The important thing to take away is that manifolds do not always behave like cartesian space.

Now, for your third problem, we need the concept of the cotangent space $T_p^*\mathcal{M}$. It is the dual vector space to the tangent space, spanned by the differentials $\mathrm{d}x^i : T_p\mathcal{M} \rightarrow \mathbb{R}$ for a chosen coordinate system, and defined by

$$\mathrm{d}x^i(\partial_j) = \delta^i_j$$

Now, recall that the metric was a map from twice the tangent space to $\mathbb{R}$. As such, we can see it as an element of the tensor product $T_p^*\mathcal{M} \otimes T_p^*\mathcal{M}$, which is the space spanned by element of the form $\mathcal{d}x^i \otimes \mathcal{d}x^j$. As the metric is an element of this space, it is expandable in its basis:

$$ g = g_{ij}\mathrm{d}x^i\mathrm{d}x^j$$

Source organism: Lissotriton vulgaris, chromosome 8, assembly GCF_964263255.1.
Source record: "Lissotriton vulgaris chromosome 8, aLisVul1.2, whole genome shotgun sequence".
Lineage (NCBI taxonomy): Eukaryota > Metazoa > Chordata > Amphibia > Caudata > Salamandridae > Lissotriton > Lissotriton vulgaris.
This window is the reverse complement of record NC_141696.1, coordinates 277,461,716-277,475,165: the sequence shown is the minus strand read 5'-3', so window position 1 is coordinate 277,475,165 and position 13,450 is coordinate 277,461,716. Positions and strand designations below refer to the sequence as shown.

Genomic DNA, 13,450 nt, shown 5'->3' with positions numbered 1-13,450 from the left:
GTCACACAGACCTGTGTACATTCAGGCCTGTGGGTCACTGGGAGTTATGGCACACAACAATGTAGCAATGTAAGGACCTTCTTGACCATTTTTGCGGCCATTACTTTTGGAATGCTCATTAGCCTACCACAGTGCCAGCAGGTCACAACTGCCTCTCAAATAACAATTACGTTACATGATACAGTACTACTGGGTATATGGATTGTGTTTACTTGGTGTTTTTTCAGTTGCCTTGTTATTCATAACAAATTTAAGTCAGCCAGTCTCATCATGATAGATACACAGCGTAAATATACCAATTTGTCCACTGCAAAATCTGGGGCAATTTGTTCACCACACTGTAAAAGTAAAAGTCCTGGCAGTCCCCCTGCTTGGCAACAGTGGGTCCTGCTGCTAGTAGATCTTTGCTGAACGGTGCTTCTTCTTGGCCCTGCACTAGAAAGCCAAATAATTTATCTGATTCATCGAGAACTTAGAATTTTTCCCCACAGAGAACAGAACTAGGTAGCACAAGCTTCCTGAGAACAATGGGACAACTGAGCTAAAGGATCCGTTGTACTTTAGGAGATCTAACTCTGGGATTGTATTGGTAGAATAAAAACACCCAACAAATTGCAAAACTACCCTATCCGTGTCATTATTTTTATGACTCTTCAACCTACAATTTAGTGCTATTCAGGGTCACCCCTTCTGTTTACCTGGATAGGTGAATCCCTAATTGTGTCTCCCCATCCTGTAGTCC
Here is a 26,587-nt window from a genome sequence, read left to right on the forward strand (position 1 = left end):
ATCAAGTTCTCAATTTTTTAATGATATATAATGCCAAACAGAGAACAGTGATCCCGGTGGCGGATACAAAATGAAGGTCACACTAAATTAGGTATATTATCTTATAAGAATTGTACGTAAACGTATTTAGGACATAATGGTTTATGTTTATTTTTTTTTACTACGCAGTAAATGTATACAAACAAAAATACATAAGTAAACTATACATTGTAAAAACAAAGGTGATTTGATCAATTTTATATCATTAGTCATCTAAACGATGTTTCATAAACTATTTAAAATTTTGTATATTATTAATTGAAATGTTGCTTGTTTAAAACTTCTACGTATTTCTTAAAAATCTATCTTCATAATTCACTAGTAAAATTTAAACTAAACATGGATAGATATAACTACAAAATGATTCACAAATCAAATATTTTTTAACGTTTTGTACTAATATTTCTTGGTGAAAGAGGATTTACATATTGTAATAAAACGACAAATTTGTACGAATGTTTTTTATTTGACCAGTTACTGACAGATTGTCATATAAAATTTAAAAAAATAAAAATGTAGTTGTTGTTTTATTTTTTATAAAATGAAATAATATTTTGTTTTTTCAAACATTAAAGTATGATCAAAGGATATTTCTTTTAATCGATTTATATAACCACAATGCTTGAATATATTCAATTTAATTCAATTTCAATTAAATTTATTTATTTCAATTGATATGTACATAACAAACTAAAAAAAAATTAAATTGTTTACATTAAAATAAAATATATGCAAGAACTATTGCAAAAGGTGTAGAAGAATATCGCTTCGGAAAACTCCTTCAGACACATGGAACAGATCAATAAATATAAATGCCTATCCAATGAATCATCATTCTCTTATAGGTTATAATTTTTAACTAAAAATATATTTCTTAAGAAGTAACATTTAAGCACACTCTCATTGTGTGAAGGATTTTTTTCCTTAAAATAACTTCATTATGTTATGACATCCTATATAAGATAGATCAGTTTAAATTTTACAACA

where the physicist just drops the bothersome $\otimes$ sign. Now, what has this to do with infinitesimal distance? We simply define the length of a path $\gamma : [a,b] \rightarrow \mathcal{M}$ to be (with $\gamma'(t)$ denoting the tangent vector to the path)$[1]$

$$ L[\gamma] := \int_a^b \sqrt{\lvert g(\gamma'(t),\gamma'(t))\rvert}\mathrm{d}t$$

And, by using physicists' sloppy notation, $g(\gamma'(t),\gamma'(t)) = g_{ij} \frac{\mathrm{d}x^i}{\mathrm{d}t}\frac{\mathrm{d}x^j}{\mathrm{d}t}$, if we understand $x^i(t)$ as the $i$-th coordinate of the point $\gamma(t)$, and so:

$$ L[\gamma] = \int_a^b \sqrt{g_{ij} \frac{\mathrm{d}x^i}{\mathrm{d}t}\frac{\mathrm{d}x^j}{\mathrm{d}t}}\mathrm{d}t = \int_a^b \sqrt{g_{ij}\mathrm{d}x^i\mathrm{d}x^j}\frac{\mathrm{d}t}{\mathrm{d}t} = \int_a^b \sqrt{g_{ij}\mathrm{d}x^i\mathrm{d}x^j}$$

Since we call $\mathrm{d}s$ the infinitesimal line element that fulfills $L = \int \mathrm{d}s$, this is suggestive of the notation

$$ \mathrm{d}s^2 = g_{ij}\mathrm{d}x^i\mathrm{d}x^j$$